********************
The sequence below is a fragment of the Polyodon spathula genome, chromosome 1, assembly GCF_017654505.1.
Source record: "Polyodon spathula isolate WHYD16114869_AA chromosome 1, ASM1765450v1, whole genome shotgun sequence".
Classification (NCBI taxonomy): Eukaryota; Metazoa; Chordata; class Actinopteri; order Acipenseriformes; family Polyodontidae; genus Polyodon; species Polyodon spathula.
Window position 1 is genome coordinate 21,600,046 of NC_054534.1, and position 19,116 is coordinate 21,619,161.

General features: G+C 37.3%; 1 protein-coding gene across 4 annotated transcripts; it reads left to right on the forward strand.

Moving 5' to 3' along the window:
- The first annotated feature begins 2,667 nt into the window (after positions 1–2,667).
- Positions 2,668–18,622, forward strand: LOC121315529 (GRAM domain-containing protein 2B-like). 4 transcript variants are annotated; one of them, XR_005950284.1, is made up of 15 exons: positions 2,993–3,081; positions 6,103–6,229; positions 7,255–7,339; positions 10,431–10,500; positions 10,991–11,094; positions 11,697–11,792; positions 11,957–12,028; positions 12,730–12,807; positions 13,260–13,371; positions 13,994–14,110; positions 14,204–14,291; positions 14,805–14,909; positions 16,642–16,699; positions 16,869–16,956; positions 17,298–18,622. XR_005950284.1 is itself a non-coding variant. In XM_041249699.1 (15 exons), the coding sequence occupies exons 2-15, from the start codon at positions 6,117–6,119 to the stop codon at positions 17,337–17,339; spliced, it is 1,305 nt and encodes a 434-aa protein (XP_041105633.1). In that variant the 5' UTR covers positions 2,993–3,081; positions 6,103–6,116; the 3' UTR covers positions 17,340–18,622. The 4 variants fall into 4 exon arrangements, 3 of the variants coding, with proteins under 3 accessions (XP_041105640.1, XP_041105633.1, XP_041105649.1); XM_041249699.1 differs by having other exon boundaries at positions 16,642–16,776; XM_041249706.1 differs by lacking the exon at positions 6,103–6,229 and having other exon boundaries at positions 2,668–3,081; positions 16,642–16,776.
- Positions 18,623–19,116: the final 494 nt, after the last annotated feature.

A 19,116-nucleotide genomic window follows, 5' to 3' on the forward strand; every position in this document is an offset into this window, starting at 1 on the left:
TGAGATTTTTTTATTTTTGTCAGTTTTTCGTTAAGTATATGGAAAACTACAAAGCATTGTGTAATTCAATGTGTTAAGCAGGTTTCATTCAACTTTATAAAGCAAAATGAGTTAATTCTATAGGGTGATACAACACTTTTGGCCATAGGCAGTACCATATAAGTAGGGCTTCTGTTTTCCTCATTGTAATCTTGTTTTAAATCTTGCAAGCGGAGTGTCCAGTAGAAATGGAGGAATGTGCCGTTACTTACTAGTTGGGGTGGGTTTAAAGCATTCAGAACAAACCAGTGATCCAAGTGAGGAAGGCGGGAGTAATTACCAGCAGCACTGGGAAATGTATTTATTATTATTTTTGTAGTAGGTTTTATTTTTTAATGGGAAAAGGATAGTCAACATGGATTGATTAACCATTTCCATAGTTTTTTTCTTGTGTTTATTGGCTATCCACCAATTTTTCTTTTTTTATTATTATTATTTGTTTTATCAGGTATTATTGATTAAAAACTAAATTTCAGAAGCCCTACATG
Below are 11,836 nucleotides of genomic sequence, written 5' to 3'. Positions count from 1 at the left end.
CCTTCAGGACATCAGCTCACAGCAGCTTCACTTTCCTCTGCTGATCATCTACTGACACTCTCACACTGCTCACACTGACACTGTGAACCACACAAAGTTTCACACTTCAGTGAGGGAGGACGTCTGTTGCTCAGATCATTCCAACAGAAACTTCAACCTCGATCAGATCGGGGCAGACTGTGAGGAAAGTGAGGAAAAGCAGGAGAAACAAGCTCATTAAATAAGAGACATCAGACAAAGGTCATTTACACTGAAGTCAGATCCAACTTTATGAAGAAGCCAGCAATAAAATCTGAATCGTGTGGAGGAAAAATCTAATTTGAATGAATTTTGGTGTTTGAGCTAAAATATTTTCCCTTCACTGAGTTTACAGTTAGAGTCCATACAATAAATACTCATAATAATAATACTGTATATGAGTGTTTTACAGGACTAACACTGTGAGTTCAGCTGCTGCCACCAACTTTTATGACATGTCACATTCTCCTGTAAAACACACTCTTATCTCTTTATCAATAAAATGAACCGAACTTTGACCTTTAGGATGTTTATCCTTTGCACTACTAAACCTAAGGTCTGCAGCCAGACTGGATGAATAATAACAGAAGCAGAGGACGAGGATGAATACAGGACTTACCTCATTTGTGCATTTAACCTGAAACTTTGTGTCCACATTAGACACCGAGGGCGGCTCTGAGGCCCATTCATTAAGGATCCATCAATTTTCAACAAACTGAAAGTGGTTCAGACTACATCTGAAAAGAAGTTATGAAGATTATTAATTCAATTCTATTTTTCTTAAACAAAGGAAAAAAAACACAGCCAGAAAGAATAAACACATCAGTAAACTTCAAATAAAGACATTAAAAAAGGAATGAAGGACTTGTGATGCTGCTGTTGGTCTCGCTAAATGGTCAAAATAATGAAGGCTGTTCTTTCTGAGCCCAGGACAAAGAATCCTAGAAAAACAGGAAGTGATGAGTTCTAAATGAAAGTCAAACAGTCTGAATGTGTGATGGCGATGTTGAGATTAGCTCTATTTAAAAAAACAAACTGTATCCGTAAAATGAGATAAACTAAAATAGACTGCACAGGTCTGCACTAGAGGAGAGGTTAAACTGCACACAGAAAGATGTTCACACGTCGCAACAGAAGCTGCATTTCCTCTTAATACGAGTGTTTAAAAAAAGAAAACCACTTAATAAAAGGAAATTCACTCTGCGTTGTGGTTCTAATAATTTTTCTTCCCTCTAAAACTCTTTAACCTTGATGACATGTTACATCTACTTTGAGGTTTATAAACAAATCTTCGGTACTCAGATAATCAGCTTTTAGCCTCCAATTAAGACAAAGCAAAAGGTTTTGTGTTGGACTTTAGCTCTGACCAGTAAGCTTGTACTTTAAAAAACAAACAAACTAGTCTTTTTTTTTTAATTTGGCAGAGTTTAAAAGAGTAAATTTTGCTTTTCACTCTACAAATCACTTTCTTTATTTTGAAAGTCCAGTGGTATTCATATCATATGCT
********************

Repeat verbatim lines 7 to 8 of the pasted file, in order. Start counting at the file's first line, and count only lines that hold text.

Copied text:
- The first annotated feature begins 2,667 nt into the window (after positions 1–2,667).
- Positions 2,668–18,622, forward strand: LOC121315529 (GRAM domain-containing protein 2B-like). 4 transcript variants are annotated; one of them, XR_005950284.1, is made up of 15 exons: positions 2,993–3,081; positions 6,103–6,229; positions 7,255–7,339; positions 10,431–10,500; positions 10,991–11,094; positions 11,697–11,792; positions 11,957–12,028; positions 12,730–12,807; positions 13,260–13,371; positions 13,994–14,110; positions 14,204–14,291; positions 14,805–14,909; positions 16,642–16,699; positions 16,869–16,956; positions 17,298–18,622. XR_005950284.1 is itself a non-coding variant. In XM_041249699.1 (15 exons), the coding sequence occupies exons 2-15, from the start codon at positions 6,117–6,119 to the stop codon at positions 17,337–17,339; spliced, it is 1,305 nt and encodes a 434-aa protein (XP_041105633.1). In that variant the 5' UTR covers positions 2,993–3,081; positions 6,103–6,116; the 3' UTR covers positions 17,340–18,622. The 4 variants fall into 4 exon arrangements, 3 of the variants coding, with proteins under 3 accessions (XP_041105640.1, XP_041105633.1, XP_041105649.1); XM_041249699.1 differs by having other exon boundaries at positions 16,642–16,776; XM_041249706.1 differs by lacking the exon at positions 6,103–6,229 and having other exon boundaries at positions 2,668–3,081; positions 16,642–16,776.